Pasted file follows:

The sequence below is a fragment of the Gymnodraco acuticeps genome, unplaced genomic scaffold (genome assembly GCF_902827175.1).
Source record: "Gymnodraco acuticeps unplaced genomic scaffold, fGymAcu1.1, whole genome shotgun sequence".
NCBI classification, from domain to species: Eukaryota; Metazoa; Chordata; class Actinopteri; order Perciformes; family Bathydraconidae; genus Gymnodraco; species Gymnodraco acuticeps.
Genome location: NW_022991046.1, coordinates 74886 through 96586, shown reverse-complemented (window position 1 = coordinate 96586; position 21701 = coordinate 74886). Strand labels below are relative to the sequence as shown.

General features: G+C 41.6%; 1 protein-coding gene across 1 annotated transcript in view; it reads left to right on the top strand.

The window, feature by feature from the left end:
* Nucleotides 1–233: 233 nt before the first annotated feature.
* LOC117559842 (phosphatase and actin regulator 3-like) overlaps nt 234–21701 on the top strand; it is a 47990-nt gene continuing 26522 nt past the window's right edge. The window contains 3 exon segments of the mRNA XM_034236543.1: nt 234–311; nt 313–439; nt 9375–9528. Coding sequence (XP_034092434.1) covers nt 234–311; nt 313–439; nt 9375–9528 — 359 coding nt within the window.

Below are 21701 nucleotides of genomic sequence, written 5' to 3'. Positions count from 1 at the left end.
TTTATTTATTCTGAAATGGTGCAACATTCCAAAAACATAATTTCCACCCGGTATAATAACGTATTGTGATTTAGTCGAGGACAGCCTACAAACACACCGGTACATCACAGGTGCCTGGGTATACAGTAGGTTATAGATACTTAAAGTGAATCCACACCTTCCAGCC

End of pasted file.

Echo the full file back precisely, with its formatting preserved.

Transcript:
The sequence below is a fragment of the Gymnodraco acuticeps genome, unplaced genomic scaffold (genome assembly GCF_902827175.1).
Source record: "Gymnodraco acuticeps unplaced genomic scaffold, fGymAcu1.1, whole genome shotgun sequence".
NCBI classification, from domain to species: Eukaryota; Metazoa; Chordata; class Actinopteri; order Perciformes; family Bathydraconidae; genus Gymnodraco; species Gymnodraco acuticeps.
Genome location: NW_022991046.1, coordinates 74886 through 96586, shown reverse-complemented (window position 1 = coordinate 96586; position 21701 = coordinate 74886). Strand labels below are relative to the sequence as shown.

General features: G+C 41.6%; 1 protein-coding gene across 1 annotated transcript in view; it reads left to right on the top strand.

The window, feature by feature from the left end:
* Nucleotides 1–233: 233 nt before the first annotated feature.
* LOC117559842 (phosphatase and actin regulator 3-like) overlaps nt 234–21701 on the top strand; it is a 47990-nt gene continuing 26522 nt past the window's right edge. The window contains 3 exon segments of the mRNA XM_034236543.1: nt 234–311; nt 313–439; nt 9375–9528. Coding sequence (XP_034092434.1) covers nt 234–311; nt 313–439; nt 9375–9528 — 359 coding nt within the window.

Below are 21701 nucleotides of genomic sequence, written 5' to 3'. Positions count from 1 at the left end.
TTTATTTATTCTGAAATGGTGCAACATTCCAAAAACATAATTTCCACCCGGTATAATAACGTATTGTGATTTAGTCGAGGACAGCCTACAAACACACCGGTACATCACAGGTGCCTGGGTATACAGTAGGTTATAGATACTTAAAGTGAATCCACACCTTCCAGCC